Would you like to know how dearly I prize this little picture of somebody that lies beside me here?_ I muse over it when I'm alone, and I long to show it to everyone I meet - that under the pretext - of discovering if others think it correct I may gain one more glimpse of the features I so often watch for._ Extravagant as your demands might be, I'm sure you'd be satisfied at the moment of attention my little jewel receives when we are alone together ; it speaks in a "still small voice" to a waiting heart, and its messages of affection are treasured up for enjoyment now and hereafter._

I wonder if you saw "the Indigo" and me passing your office this morning;- duty called me out, and - amongst other pleasant little incidents that varied the hot hours of my wandering was a rencontre with our mutual friends ._

I gleaned some information of vast importance to one of your profession in the course of my peregrinations._ Ms. Meriwether is to be married - they say - on next Tuesday, one week from today; Mr. T.R. Wilson is to be the groomsman on the occasion, and a party of some twenty join them in their wedding trip. _ I tell the late as was told to me, and am willing to believe it.

I did not intend to have written such a lengthy document, but you are accustomed to reading such, and are expected to pardon any lack of brevity._ Will you "criticise" [sic] these three tiny pages?_ You may, and I'll try to improve in any thing that you suggest.

And now for the present moment adieu._ I'm in haste, though that fact - has scarcely revealed itself to you before per-haps._ Receive it as a truth now, dearest, and think of me ever as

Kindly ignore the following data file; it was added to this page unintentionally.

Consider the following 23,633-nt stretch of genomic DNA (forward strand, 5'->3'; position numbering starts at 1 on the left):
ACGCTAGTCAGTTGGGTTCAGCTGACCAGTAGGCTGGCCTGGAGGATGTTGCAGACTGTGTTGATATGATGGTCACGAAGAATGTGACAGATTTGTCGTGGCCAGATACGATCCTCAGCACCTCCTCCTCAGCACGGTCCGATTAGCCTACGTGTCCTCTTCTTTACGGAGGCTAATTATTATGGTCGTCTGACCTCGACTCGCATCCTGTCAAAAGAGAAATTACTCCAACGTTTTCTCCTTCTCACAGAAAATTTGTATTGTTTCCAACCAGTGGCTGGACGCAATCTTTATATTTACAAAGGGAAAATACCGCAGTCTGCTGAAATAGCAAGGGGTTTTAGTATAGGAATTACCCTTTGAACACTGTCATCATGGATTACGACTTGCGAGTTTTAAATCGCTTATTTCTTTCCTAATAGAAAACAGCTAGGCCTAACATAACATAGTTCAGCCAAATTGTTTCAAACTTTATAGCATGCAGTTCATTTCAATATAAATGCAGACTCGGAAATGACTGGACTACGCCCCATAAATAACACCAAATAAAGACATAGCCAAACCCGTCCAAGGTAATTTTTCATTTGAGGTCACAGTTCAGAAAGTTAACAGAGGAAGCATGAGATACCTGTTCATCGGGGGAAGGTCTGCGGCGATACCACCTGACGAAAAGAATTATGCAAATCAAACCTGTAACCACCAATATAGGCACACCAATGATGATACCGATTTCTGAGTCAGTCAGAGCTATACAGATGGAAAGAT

Your own,



Tuesday June _24th _

What kind of Providence has looked down upon our necessities and sent us this bountiful shower._ If it should be damp, or if the sky continues threatening shall I forbid your going anywhere - unless it be to come to me._



Hendricks letter, 1856 (introduced and transcribed by Carley Meeks, '08).

The following letter comes from the Abraham W. and Sarah Butler Hendricks Correspondence Collection, 1824-1887. This courtship and correspondence letter is written from Sarah to Abraham closely preceding their marriage on December 2, 1856.

Sarah Butler Hendricks's was born January 26, 1835 in Madison, Indiana. She attended Springler Institute in New York City, school for girls. She then returned to Madison, Indiana on December 2, 1856. Soon thereafter she married Abraham W. Hendricks, a young attorney who lived in Madison, Indiana. The couple moved to Indianapolis, and stayed for the rest of their lives.

This letter serves as an inclusive example of Peter's Stearn's explanation of the use of emotions throughout the Victorian period. Studying the history of emotions, Stearn sets out to disprove the common belief that the Victorian period was classified by coldness. In her letter to her lover and future husband, Sarah Butler openly discusses her emotions of anticipation as she waits for Abraham to arrive . [Sources: Clinton D. Christenson, Finding Aid, Abraham W. and Sarah Butler Hendricks Correspondence Collection, 1824-1877; Peter Stearns, American Cool: Constructing a Twentieth-Century Emotional Style. New York: New York University Press, 1994.]